It's pretty cold outside, which means it's time to turn on the heat.
But alas, it doesn't work. You've asked your landlord to fix it, but he hasn't. What do you do? Must landlords provide heat?
They don't have to pay for it, but they must usually provide a way for you to heat the unit. Tenants are generally entitled to heat under the implied warranty of habitability -- an unwritten promise that requires residential landlords to maintain the premises.
And when the warranty doesn't apply, local law probably does.
Most local housing and rental codes direct landlords to provide heat. The rules vary as to temperature, time of year and time of day, but they do exist.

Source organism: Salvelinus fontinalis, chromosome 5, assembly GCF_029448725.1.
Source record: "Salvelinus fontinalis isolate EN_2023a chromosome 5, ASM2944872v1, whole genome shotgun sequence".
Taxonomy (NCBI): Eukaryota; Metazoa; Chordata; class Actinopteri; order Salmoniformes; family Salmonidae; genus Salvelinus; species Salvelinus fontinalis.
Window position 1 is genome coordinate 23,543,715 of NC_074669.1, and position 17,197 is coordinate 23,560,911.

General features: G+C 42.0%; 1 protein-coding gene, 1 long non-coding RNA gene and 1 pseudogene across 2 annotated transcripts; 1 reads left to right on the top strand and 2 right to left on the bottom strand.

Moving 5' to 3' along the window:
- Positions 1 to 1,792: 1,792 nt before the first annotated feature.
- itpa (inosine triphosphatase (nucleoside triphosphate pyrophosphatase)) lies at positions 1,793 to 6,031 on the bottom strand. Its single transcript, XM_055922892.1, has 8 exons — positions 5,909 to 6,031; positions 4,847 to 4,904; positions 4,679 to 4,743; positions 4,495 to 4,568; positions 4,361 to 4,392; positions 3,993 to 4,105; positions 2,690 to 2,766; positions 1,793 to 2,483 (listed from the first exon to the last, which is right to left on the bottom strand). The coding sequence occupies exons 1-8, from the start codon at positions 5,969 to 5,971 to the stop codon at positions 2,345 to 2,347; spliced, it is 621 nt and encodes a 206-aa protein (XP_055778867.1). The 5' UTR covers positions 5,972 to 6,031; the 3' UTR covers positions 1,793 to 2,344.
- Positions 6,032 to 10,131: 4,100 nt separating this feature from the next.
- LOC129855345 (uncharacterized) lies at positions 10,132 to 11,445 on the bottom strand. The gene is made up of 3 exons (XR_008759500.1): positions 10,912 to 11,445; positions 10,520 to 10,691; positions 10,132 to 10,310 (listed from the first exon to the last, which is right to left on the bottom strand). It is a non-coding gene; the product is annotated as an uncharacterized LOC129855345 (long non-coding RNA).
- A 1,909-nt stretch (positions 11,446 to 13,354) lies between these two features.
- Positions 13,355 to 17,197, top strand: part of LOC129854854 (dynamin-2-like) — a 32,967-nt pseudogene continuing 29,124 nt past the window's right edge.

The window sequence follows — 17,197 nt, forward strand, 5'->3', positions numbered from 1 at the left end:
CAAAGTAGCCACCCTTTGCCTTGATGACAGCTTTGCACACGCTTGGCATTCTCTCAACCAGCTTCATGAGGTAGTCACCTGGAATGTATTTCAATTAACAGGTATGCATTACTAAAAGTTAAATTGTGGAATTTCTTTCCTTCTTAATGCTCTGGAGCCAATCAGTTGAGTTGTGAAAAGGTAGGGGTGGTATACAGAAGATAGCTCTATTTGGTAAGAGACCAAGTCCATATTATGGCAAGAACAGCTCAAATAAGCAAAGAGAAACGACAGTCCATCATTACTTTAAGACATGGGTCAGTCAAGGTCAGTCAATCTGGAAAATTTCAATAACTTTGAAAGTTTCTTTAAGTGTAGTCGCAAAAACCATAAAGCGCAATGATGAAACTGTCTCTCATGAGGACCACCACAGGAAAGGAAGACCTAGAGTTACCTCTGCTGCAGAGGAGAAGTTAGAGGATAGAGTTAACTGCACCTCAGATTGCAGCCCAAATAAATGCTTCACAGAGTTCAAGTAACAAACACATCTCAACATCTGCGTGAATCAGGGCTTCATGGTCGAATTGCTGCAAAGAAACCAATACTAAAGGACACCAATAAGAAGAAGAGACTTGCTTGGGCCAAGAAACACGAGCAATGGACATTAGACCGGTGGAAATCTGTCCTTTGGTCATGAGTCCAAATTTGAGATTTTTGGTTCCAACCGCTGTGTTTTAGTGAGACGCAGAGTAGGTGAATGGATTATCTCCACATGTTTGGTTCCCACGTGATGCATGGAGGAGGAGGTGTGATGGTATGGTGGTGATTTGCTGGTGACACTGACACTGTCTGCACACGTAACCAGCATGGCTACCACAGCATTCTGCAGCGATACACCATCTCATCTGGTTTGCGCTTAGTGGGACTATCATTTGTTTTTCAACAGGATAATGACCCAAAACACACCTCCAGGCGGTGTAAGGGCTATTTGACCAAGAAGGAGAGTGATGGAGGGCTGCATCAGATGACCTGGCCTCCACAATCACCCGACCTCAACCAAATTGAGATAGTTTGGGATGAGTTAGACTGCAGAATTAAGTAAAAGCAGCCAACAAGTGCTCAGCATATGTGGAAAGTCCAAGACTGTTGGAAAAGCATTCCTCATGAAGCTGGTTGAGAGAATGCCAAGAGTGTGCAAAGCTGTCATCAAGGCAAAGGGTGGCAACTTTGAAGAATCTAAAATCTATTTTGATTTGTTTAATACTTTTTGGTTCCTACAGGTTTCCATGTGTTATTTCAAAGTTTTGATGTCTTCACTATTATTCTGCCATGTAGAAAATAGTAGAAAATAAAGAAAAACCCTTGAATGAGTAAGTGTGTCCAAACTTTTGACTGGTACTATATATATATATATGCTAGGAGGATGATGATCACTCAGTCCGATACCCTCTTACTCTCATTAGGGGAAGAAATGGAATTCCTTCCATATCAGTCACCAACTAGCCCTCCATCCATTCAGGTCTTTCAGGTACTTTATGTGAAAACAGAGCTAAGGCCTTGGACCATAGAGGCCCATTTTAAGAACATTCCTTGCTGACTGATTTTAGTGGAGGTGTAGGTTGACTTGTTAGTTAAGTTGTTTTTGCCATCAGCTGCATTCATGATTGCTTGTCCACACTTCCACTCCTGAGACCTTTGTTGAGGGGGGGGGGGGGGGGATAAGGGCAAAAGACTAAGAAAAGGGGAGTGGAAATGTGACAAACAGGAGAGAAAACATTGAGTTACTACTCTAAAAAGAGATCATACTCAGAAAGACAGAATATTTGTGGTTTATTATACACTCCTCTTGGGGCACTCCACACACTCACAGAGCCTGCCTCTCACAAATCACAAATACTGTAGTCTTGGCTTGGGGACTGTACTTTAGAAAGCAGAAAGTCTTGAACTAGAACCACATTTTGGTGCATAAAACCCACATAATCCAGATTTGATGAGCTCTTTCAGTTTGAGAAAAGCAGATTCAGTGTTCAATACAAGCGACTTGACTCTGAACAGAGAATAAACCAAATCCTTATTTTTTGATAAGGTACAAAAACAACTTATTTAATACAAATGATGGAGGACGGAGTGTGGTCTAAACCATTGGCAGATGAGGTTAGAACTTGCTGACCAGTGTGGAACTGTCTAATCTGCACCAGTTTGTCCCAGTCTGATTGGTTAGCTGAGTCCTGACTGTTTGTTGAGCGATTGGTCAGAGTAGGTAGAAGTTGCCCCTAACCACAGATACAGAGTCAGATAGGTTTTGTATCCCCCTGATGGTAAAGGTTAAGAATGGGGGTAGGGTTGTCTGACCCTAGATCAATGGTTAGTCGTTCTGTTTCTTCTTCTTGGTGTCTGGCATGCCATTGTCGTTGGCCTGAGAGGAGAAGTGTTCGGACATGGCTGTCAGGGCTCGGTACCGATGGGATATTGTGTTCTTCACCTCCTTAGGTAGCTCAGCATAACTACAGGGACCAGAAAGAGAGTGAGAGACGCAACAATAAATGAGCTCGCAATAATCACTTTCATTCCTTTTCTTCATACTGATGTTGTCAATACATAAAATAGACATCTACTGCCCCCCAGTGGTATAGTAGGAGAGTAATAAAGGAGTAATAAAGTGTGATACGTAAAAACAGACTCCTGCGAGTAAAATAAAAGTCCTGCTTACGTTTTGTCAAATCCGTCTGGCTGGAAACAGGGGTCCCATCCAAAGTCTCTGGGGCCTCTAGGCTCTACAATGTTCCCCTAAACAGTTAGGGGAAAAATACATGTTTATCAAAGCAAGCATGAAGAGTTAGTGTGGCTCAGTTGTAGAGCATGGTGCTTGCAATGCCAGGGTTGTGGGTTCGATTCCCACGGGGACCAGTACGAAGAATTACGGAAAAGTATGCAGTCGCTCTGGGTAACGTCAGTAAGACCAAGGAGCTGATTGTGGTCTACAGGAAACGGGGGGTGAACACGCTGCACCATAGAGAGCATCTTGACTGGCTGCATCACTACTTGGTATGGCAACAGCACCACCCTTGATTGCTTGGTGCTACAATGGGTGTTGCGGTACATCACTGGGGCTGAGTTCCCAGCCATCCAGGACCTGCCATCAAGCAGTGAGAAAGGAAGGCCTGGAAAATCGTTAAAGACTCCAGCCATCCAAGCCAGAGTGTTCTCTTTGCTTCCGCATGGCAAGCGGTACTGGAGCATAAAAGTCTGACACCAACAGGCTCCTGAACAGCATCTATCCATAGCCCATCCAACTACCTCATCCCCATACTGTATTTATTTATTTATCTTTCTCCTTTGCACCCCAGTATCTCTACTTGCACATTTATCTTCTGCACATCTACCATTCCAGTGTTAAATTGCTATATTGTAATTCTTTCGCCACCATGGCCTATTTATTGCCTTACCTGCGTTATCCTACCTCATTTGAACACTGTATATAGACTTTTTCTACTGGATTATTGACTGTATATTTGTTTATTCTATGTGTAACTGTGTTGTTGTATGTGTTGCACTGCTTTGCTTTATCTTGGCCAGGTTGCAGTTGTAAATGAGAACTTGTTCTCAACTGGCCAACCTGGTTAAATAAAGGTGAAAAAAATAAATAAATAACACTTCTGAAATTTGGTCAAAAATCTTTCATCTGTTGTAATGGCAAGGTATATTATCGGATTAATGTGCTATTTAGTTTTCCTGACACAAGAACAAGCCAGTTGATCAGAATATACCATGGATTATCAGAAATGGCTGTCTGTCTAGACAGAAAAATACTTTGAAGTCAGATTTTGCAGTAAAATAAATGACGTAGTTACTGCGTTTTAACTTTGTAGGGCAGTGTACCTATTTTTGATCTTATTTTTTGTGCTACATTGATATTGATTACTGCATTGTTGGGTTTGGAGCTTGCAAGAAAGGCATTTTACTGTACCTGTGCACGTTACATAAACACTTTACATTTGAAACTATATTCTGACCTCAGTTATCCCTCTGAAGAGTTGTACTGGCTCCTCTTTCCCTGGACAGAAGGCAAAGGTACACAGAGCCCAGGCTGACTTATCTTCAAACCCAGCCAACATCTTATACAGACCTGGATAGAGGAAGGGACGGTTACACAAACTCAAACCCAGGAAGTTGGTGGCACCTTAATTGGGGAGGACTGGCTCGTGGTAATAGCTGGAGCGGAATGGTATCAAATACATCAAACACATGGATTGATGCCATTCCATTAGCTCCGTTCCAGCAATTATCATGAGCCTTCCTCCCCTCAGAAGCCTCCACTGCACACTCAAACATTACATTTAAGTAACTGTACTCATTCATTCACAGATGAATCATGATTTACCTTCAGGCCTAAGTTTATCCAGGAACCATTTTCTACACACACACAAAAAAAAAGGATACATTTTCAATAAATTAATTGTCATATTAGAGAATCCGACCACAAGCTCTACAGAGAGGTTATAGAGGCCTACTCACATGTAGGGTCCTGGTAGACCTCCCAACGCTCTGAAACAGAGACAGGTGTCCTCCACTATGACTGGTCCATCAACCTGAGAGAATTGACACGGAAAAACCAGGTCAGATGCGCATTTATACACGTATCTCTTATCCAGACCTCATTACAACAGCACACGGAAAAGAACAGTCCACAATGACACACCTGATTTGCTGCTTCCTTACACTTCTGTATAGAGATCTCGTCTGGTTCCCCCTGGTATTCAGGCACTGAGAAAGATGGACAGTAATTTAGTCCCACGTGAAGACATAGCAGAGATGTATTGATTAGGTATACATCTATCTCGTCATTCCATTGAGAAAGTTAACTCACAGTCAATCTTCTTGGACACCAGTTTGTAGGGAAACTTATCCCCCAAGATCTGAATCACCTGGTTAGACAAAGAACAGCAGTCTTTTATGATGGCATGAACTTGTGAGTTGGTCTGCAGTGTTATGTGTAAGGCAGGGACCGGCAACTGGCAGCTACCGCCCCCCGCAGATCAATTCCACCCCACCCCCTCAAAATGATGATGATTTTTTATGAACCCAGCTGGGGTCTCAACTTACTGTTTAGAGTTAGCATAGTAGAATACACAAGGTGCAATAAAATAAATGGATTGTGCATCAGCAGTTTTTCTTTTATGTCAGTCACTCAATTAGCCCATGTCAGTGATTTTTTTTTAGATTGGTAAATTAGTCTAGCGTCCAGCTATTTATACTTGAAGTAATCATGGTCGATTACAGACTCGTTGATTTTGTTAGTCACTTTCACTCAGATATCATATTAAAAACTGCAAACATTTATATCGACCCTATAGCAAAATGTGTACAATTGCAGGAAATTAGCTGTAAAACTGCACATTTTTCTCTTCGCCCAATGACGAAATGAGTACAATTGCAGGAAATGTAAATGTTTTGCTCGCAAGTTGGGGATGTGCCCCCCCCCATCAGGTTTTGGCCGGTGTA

New York City, for example, requires heat from October 31 to May 31. The inside temperature must reach 68 degrees between 6 and 10 p.m. Late at night, the rental unit must reach at least 55 degrees.
San Francisco requires heat all year, which must reach 68 degrees between the hours of 5 and 11 a.m. and 3 and 10 p.m.
So, what do you do if your landlord won't provide -- or fix -- the heat?
You have a few options. You could call code enforcement. It may take a few weeks to schedule an inspection, but your landlord will hopefully respond to such an action.
You could also buy a few space heaters or fix the furnace and deduct the expenditure from your rent. This is called a "repair and deduct," and you should probably notify your landlord first.
And if life without landlord provided heat gets really bad, you may be able to terminate your lease.
- The Legal Standard for Repairs: Warranty of Habitability (FindLaw)
- Tenant Privacy Rights and the Right to Repairs (FindLaw)
- Do Landlords Have to Provide Air Conditioning? (FindLaw's Law & Daily Life)